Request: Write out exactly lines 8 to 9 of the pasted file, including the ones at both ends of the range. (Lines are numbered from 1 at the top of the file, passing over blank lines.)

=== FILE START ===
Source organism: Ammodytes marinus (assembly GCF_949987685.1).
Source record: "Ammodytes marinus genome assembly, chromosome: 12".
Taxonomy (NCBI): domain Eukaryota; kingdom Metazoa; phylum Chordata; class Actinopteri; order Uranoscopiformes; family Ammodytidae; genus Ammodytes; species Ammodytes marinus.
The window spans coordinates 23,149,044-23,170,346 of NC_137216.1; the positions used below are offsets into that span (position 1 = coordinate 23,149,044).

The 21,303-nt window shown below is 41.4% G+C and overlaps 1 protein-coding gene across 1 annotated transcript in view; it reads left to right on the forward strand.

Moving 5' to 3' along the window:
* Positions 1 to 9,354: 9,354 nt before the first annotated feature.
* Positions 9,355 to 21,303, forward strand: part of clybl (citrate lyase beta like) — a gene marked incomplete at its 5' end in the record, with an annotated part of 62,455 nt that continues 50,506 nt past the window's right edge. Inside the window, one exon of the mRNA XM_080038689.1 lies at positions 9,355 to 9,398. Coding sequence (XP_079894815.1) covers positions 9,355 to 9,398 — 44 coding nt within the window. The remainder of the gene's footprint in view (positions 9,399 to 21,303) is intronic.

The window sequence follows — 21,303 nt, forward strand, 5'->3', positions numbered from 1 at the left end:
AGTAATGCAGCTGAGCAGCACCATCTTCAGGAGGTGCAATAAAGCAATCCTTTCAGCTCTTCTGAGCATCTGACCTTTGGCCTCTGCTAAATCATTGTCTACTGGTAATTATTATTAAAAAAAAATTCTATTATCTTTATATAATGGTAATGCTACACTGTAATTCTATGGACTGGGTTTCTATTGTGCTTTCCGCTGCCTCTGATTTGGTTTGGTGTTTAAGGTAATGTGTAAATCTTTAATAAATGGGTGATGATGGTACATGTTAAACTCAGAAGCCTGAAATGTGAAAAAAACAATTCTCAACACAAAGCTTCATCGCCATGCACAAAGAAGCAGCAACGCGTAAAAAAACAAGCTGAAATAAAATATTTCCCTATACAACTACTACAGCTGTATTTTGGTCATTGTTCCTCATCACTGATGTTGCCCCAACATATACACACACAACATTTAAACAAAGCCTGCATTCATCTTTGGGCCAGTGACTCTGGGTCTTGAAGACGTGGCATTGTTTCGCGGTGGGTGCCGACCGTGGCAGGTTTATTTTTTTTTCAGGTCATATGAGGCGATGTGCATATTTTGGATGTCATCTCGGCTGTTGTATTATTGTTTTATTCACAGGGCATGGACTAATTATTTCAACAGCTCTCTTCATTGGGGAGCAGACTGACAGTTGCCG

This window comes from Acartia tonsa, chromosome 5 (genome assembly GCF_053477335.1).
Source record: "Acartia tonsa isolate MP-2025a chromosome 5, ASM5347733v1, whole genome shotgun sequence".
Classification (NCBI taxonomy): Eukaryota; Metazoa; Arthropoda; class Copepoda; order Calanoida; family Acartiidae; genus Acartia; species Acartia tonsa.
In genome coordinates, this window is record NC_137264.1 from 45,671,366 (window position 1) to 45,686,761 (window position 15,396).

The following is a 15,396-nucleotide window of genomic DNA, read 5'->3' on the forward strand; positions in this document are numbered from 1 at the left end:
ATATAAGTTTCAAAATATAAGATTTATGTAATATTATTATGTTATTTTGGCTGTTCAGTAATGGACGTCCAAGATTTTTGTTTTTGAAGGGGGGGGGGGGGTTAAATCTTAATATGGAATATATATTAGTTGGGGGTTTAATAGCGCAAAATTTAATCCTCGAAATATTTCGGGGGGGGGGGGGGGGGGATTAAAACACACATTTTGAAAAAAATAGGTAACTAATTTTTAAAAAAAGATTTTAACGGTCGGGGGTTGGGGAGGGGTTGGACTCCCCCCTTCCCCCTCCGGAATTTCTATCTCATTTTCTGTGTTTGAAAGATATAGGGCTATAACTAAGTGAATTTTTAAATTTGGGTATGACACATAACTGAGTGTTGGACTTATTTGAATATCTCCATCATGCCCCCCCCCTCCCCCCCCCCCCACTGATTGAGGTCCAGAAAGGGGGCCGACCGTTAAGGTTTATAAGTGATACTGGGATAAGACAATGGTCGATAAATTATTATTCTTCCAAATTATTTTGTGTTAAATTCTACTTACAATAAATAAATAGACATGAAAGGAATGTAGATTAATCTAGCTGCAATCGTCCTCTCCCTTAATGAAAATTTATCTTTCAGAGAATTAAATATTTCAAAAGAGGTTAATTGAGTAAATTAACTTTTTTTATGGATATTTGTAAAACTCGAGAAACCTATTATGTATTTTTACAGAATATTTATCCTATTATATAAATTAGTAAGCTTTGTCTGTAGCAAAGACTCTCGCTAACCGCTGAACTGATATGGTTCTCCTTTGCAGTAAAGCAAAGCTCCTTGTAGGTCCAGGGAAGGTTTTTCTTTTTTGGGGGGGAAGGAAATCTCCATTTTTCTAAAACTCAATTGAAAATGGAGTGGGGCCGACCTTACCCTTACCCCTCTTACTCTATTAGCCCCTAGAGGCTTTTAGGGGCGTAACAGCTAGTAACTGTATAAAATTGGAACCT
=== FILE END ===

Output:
* Positions 9,355 to 21,303, forward strand: part of clybl (citrate lyase beta like) — a gene marked incomplete at its 5' end in the record, with an annotated part of 62,455 nt that continues 50,506 nt past the window's right edge. Inside the window, one exon of the mRNA XM_080038689.1 lies at positions 9,355 to 9,398. Coding sequence (XP_079894815.1) covers positions 9,355 to 9,398 — 44 coding nt within the window. The remainder of the gene's footprint in view (positions 9,399 to 21,303) is intronic.

The window sequence follows — 21,303 nt, forward strand, 5'->3', positions numbered from 1 at the left end: